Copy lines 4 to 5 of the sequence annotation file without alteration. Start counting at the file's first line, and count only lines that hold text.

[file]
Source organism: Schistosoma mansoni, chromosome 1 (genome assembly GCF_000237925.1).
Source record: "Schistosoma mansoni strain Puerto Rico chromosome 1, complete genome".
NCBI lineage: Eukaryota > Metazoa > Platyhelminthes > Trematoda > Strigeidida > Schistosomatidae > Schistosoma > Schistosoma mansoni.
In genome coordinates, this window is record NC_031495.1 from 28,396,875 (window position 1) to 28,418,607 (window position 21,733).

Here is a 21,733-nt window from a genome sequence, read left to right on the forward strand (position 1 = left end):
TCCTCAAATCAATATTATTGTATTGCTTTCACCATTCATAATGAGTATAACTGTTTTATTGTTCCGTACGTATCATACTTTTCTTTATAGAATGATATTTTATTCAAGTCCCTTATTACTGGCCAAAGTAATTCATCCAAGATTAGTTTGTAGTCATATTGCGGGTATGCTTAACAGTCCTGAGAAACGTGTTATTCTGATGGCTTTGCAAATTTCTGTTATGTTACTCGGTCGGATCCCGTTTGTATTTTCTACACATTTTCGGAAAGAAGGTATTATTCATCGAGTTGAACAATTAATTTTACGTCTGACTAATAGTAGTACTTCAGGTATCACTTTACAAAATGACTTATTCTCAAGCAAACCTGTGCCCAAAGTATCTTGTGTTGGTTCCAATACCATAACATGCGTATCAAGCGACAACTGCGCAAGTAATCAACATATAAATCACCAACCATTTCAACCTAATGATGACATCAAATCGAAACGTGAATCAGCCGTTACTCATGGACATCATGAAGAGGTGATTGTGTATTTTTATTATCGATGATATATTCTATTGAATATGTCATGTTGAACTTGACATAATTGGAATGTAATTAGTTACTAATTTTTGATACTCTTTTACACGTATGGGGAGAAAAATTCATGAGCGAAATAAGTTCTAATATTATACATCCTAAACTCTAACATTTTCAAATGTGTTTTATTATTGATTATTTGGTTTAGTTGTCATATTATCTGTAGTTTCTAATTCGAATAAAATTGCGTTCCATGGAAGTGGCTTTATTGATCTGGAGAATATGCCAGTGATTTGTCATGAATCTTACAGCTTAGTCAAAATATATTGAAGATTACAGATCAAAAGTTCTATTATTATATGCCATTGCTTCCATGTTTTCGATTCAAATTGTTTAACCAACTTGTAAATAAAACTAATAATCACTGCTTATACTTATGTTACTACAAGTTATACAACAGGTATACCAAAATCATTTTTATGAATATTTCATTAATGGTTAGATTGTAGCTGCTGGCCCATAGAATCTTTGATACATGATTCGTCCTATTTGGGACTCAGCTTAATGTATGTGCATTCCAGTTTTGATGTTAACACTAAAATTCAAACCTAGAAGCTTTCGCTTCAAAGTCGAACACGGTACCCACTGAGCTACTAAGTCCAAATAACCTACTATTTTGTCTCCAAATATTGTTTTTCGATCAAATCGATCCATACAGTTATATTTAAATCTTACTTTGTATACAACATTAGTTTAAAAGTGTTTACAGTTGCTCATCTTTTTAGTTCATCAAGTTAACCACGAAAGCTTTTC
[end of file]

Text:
In genome coordinates, this window is record NC_031495.1 from 28,396,875 (window position 1) to 28,418,607 (window position 21,733).

Here is a 21,733-nt window from a genome sequence, read left to right on the forward strand (position 1 = left end):